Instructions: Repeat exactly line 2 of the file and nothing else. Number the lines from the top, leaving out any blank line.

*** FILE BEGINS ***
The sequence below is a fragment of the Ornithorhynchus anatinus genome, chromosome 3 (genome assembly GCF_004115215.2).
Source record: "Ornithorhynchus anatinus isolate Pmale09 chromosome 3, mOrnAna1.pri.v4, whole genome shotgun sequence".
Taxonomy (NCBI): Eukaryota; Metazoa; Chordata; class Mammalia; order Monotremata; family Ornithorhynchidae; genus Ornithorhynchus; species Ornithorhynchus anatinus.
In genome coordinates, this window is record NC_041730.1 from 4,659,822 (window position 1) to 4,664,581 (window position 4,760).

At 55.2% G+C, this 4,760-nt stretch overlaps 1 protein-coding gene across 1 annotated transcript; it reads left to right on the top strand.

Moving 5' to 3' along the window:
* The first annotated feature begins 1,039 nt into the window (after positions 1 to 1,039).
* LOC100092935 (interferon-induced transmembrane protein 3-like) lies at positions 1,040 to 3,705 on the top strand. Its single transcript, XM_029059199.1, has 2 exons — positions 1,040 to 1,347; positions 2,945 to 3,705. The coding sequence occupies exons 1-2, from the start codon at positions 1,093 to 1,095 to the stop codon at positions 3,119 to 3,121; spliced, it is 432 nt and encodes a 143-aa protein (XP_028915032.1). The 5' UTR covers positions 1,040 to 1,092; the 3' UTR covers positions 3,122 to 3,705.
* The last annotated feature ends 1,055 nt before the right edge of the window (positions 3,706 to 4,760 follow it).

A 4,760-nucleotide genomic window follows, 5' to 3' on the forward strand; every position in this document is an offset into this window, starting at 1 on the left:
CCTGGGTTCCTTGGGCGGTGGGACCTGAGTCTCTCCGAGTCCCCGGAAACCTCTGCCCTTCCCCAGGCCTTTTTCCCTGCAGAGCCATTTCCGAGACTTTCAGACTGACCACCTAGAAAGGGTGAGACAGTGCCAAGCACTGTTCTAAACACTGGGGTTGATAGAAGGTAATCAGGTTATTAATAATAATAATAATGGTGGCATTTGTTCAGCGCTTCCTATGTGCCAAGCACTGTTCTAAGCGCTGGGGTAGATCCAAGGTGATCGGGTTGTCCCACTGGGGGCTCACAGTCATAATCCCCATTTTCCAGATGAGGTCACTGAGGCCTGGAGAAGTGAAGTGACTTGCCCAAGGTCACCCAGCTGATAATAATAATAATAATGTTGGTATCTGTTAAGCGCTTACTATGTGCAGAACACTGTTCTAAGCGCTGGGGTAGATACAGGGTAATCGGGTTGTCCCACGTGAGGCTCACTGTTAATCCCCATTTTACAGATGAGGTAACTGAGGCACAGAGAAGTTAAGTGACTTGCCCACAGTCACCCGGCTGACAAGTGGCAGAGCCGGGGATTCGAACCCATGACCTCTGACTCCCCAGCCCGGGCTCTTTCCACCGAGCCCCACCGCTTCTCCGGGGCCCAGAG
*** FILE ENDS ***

Source record: "Ornithorhynchus anatinus isolate Pmale09 chromosome 3, mOrnAna1.pri.v4, whole genome shotgun sequence".